(28)         “Variable Multiplier.” — A mathematical formula based upon the number of days the ARP spends with the child and the amount of the BCSO which is used in the calculation of a parenting time adjustment in parenting situations where the ARP spends ninety-two (92) or more days per calendar year with a child, or an average of ninety-two (92) days with all applicable children.

(29)         “Work-Related Childcare Costs.”

(a)                        For the purposes of this chapter, work-related childcare costs mean expenses for the care of the child for whom support is being determined which are due to employment of either parent or non-parent caretaker.

(b)                       In an appropriate case, the tribunal may consider the childcare costs associated with a parent’s job search or the training or education of either parent necessary to obtain a job or enhance earning potential, not to exceed a reasonable time as determined by the tribunal, if the parent proves by a preponderance of the evidence that the job search, job training, or education will benefit the children being supported.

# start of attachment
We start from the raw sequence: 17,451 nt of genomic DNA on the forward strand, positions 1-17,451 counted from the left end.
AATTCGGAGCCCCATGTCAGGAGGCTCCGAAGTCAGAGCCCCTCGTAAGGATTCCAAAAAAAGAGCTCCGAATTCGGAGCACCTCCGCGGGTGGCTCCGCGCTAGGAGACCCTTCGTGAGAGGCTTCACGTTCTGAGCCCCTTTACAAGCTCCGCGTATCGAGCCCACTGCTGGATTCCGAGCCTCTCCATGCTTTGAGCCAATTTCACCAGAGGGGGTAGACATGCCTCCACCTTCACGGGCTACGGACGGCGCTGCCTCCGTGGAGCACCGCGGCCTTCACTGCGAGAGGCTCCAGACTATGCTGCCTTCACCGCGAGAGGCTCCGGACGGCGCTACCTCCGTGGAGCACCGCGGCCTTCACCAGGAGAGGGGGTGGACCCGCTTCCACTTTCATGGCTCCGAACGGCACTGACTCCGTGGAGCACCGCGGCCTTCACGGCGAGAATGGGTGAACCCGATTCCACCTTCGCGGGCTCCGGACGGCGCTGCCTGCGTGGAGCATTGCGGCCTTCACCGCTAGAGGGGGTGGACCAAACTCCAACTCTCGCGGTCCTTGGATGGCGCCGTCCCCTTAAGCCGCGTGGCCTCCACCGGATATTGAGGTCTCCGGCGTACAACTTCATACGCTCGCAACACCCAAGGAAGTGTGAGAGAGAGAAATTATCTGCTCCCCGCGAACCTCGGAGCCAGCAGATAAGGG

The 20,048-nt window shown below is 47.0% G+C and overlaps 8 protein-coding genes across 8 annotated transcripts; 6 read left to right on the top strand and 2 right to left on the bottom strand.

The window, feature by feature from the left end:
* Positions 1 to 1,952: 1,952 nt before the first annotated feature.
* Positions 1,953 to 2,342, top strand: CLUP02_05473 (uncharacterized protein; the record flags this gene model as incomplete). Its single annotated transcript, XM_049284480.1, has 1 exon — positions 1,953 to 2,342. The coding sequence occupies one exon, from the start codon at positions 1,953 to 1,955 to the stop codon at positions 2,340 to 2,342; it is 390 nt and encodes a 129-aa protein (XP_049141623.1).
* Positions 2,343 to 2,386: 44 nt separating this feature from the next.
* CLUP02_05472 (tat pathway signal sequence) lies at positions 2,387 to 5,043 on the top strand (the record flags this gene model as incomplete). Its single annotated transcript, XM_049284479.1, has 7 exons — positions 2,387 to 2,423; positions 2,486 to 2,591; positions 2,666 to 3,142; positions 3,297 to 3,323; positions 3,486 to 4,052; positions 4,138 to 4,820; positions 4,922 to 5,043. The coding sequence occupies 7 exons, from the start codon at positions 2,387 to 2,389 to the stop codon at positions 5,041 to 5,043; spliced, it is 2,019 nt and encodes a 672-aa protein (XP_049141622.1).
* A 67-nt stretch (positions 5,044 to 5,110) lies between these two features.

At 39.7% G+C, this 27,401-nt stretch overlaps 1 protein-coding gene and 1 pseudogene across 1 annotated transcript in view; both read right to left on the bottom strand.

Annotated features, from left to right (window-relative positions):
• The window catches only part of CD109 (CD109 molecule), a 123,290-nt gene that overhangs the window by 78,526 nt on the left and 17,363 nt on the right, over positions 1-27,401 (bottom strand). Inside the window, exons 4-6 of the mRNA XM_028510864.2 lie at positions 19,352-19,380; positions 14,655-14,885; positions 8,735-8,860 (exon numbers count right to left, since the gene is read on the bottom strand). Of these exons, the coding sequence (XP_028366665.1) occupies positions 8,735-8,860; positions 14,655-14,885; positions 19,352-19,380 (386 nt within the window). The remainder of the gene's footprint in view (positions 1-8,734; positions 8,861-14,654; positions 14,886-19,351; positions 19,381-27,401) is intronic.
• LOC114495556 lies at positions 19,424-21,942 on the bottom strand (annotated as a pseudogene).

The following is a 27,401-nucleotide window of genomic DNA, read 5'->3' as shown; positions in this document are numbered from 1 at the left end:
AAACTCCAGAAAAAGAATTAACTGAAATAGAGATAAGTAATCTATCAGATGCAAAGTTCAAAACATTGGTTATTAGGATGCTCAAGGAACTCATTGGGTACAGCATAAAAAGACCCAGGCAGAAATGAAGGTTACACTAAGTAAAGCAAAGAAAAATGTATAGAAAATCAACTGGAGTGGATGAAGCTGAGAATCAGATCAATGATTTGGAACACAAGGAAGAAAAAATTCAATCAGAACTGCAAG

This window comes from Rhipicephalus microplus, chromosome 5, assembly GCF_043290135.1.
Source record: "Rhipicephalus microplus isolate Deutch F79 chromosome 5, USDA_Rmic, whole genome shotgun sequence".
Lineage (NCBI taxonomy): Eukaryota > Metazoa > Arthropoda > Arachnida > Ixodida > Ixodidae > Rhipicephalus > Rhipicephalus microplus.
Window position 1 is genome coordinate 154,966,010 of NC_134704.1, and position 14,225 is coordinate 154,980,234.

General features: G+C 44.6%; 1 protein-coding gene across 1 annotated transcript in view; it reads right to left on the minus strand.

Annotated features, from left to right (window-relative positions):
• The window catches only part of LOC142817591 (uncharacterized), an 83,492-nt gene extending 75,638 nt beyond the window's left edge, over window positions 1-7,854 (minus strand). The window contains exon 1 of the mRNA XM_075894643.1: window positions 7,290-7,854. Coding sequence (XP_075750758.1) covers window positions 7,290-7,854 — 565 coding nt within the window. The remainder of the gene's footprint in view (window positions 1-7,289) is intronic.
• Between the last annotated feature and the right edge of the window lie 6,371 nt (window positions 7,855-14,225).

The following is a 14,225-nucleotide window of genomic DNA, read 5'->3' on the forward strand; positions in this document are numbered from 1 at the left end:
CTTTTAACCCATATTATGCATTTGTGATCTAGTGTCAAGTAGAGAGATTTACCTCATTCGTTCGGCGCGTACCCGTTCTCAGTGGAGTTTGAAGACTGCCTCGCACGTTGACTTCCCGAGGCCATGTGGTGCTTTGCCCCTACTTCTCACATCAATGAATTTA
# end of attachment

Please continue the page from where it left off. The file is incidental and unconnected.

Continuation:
(c)                        Childcare costs shall be projected for the next consecutive twelve (12) months and averaged to obtain a monthly amount.

Guidelines, August 2008.

Memphis divorce attorney, Miles Mason, Sr., JD, CPA, practices family law exclusively and is founder of the Miles Mason Family Law Group, PLC.  Miles is the author of The Forensic Accounting Deskbook: A Practical Guide to Financial Investigation and Analysis for Family Lawyers, published by the American Bar Association.  Facebook • LinkedInTwitterGoogle +

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One thought on “Definitions in Tennessee Child Support Guidelines by Memphis Family Lawyer Miles Mason

  1. Pingback: How Parenting Time Factors Affect the Tennessee Child Support Amount Owed | Tennessee Child Support Blog